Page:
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BeefTalk: Stress-free Calves – No Hot Shots, Whips or Sticks

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The Flight or Fight Syndrome - no whips, hot shots or sticks The Flight or Fight Syndrome - no whips, hot shots or sticks
The goal in weaning is to have a calf simply walk away from the cow herd, start eating on its own and never look back.

By Kris Ringwall, Beef Specialist

NDSU Extension Service

As noted several weeks ago, herd health was the third priority in an industry-wide survey to identify management priorities in the cow-calf business. These priorities change depending on the time of year.

As weaning approaches (or is under way for some), herd health moves front and center for cow-calf producers. Not a fall day goes by when producers are either physically or mentally sorting and working calves.

The key to successful fall management is the ability to slowly move a calf from dependence on its mother to being a socially well-accepted calf among its peers. That seems like a very methodical process, but anyone who has tried to settle down a set of bawling calves knows otherwise.

The goal in weaning is to have a set of calves simply walk away from the cow herd, start eating on its own and never look back. Those calves don’t end up in a sick pen, so it is not only their vaccination protocols they have received that assures their health.

Although much of the focus on calf preparation for weaning is focused on vaccination protocols, stress is the big culprit. The absolute need to eliminate stress is critical.

The key to eliminating stress begins with the selection of replacement heifers. That’s done by allowing only civil, well-behaved heifers into the cow herd. Then cows are bred only to bulls that have a similar, acceptable attitude, which means no rodeo bulls allowed.

As the cows are calved, they are allowed to see and interact with people, so the calf at the cow’s side understands that humans do not turn on the “fight or flight” syndrome. Humans coexist with the cow herd so the calf does not have to fear and take up flight whenever the producer walks in the pen.

As the calving season gives way to summer grazing, are the cattle monitored and allowed to work with humans, horses or other equipment producers haul around? Is the herd allowed to be relaxed as calves and cows are checked? Is there an occasional treat that brings the cows up to the feeder and has them looking forward to a visit from the producer?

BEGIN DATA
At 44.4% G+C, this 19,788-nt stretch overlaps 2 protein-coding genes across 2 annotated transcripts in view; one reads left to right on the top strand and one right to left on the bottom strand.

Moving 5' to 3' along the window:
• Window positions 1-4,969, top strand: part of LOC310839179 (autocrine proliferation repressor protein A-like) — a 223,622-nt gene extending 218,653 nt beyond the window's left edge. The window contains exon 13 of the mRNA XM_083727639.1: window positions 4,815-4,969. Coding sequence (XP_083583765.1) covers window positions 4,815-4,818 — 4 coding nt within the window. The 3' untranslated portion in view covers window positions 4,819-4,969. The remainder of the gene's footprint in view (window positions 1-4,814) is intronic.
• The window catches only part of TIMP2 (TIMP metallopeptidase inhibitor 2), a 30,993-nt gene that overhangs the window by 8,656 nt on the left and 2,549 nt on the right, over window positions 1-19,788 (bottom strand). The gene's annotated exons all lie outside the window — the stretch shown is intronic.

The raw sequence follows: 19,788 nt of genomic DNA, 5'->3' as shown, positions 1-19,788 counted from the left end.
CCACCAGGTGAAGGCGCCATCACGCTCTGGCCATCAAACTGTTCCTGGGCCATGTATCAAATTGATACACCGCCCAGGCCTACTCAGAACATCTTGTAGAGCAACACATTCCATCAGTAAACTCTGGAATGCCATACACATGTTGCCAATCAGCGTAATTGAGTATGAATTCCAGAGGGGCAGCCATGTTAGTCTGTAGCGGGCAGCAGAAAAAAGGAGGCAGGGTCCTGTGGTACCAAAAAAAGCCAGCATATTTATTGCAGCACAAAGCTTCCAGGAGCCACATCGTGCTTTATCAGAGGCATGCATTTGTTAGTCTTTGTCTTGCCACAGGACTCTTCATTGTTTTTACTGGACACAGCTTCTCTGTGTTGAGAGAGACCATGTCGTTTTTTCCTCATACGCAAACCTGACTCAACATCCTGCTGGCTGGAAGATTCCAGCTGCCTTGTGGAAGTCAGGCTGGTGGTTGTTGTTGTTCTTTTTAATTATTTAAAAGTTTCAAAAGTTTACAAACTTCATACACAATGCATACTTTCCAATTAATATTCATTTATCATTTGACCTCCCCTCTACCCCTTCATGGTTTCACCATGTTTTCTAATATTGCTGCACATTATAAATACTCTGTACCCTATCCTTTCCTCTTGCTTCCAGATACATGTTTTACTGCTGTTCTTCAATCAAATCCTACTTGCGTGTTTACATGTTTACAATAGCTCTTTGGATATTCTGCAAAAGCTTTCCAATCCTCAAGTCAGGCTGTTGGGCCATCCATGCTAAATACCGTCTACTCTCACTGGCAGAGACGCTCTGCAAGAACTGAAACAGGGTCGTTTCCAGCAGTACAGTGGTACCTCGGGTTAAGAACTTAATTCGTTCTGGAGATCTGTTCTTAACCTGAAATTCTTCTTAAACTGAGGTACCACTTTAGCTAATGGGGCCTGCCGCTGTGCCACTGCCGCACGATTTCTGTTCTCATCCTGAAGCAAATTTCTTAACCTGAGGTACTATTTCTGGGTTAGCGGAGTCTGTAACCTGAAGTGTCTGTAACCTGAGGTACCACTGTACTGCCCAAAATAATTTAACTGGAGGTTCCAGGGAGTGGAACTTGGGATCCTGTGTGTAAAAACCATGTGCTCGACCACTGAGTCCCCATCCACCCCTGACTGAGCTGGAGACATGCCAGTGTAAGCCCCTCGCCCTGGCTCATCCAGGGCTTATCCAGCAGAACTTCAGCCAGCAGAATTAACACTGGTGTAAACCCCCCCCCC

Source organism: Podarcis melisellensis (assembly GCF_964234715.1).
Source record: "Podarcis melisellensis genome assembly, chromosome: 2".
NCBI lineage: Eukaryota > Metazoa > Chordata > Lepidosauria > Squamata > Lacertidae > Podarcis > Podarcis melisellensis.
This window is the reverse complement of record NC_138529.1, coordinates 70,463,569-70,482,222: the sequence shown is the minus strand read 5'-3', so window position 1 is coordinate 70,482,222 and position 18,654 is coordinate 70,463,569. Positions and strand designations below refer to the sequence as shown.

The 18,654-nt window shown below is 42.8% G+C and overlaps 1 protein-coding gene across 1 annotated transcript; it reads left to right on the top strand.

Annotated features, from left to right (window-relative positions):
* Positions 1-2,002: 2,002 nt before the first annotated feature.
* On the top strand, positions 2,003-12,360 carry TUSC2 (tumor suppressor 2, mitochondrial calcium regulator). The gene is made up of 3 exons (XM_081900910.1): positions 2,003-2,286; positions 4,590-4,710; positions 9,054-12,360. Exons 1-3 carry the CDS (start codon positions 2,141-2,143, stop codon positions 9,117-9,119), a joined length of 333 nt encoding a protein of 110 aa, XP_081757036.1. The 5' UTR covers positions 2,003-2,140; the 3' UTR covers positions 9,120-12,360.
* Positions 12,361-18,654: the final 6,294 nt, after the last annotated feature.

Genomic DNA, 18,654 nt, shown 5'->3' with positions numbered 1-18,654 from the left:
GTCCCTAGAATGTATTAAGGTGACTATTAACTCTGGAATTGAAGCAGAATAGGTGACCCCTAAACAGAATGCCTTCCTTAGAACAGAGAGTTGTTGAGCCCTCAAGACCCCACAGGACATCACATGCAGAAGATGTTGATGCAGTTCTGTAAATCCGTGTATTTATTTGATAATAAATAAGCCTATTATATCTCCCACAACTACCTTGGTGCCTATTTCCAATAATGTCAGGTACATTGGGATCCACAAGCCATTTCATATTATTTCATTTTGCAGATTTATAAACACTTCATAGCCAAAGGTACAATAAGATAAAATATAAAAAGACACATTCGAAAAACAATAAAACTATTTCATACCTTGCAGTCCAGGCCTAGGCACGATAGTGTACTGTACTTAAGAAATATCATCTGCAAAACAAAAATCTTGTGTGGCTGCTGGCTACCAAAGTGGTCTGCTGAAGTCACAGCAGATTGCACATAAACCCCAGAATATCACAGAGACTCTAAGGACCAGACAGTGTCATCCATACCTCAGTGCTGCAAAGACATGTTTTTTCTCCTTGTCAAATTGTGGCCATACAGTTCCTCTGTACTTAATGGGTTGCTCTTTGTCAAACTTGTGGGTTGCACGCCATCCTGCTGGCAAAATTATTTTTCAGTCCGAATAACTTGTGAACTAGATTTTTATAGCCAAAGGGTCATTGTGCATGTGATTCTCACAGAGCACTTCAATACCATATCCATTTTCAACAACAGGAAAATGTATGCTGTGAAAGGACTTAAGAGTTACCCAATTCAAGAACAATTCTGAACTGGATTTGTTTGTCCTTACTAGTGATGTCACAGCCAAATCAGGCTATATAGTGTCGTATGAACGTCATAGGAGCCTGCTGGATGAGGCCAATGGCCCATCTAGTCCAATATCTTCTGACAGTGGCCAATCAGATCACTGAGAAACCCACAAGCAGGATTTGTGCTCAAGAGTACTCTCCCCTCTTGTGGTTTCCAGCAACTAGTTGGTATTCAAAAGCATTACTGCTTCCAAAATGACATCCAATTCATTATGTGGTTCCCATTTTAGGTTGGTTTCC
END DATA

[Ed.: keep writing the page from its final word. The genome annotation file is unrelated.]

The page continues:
When necessary, is a trip that brings the calf through a set of chutes a reasonable experience? Have the hot shots, whips and sticks long ago been cast over the cliff and allowed to rust and rot in the refuse pile? Are the previous and upcoming fall work sessions planned to allow appropriate time for all the work to be done?

Are breaks and lunch scheduled so co-workers maintain healthy attitudes about the day’s work load? Has management accounted for the thoughts and suggestions from those helping for the day? Is the day a serious cattle day or a fun day for outside riders at the expense of the cattle?

Producer attitude and preparation can control stress. Not controlling stress starts the many bad responses a calf experiences as it leaves its mother’s side. Calves that are being fed for the first time should see only the feed and not fear the feeder or person doing the feeding.

I know there are those who mumble and can’t give up their old ways. In many cases, those old ways are good.

Ask yourself if you are fighting these calves and creating fear and stress. If the answer is yes, throw away those old ways. There are better ways to acclimate calves to interacting with people. Fear never should be put in a calf.

There are many calves raised free from all interaction with people. To reduce stress, let’s make sure the first interaction is reasonable and something we all would like to experience and write home to mom about.

Excitement in life is all right, but why not take the extra money you make on a good set of stress- free calves and buy a ticket for a great canoeing trip down a set of rough rapids. The calves will be better off.

May you find all your ear tags.

Your comments are always welcome at http://www.BeefTalk.com.

For more information, contact the NDBCIA Office, 1041State Avenue, Dickinson, ND 58601, or go to http://www.CHAPS2000.com on the Internet.


NDSU Agriculture Communication

Source:Kris Ringwall, (701) 483-2348, ext. 103, kris.ringwall@ndsu.edu
Editor:Rich Mattern, (701) 231-6136, richard.mattern@ndsu.edu
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